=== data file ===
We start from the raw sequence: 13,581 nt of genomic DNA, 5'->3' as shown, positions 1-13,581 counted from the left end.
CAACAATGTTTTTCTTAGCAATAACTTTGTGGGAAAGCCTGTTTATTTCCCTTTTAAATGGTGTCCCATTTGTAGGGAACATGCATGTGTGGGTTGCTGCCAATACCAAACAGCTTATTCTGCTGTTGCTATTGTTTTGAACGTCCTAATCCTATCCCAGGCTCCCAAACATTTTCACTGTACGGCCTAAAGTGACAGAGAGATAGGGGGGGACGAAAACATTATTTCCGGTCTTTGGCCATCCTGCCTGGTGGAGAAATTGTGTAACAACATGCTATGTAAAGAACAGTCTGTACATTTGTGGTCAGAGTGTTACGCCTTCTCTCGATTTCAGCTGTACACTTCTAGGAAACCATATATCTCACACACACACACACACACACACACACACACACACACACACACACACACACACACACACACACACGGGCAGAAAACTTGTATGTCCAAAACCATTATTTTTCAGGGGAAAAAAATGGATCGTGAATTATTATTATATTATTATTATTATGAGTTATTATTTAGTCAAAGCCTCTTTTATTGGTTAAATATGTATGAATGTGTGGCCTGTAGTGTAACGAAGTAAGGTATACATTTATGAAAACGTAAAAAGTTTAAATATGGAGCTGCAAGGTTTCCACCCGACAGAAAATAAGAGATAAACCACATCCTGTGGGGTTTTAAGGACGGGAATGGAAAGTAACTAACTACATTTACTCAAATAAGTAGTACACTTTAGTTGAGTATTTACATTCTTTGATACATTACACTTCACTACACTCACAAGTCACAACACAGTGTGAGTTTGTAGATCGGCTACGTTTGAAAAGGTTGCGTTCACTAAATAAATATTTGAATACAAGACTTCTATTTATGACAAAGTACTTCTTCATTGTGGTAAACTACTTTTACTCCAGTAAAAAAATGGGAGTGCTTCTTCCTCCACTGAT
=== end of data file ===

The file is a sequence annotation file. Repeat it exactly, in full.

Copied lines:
We start from the raw sequence: 13,581 nt of genomic DNA, 5'->3' as shown, positions 1-13,581 counted from the left end.
CAACAATGTTTTTCTTAGCAATAACTTTGTGGGAAAGCCTGTTTATTTCCCTTTTAAATGGTGTCCCATTTGTAGGGAACATGCATGTGTGGGTTGCTGCCAATACCAAACAGCTTATTCTGCTGTTGCTATTGTTTTGAACGTCCTAATCCTATCCCAGGCTCCCAAACATTTTCACTGTACGGCCTAAAGTGACAGAGAGATAGGGGGGGACGAAAACATTATTTCCGGTCTTTGGCCATCCTGCCTGGTGGAGAAATTGTGTAACAACATGCTATGTAAAGAACAGTCTGTACATTTGTGGTCAGAGTGTTACGCCTTCTCTCGATTTCAGCTGTACACTTCTAGGAAACCATATATCTCACACACACACACACACACACACACACACACACACACACACACACACACACACACACACACACACGGGCAGAAAACTTGTATGTCCAAAACCATTATTTTTCAGGGGAAAAAAATGGATCGTGAATTATTATTATATTATTATTATTATGAGTTATTATTTAGTCAAAGCCTCTTTTATTGGTTAAATATGTATGAATGTGTGGCCTGTAGTGTAACGAAGTAAGGTATACATTTATGAAAACGTAAAAAGTTTAAATATGGAGCTGCAAGGTTTCCACCCGACAGAAAATAAGAGATAAACCACATCCTGTGGGGTTTTAAGGACGGGAATGGAAAGTAACTAACTACATTTACTCAAATAAGTAGTACACTTTAGTTGAGTATTTACATTCTTTGATACATTACACTTCACTACACTCACAAGTCACAACACAGTGTGAGTTTGTAGATCGGCTACGTTTGAAAAGGTTGCGTTCACTAAATAAATATTTGAATACAAGACTTCTATTTATGACAAAGTACTTCTTCATTGTGGTAAACTACTTTTACTCCAGTAAAAAAATGGGAGTGCTTCTTCCTCCACTGAT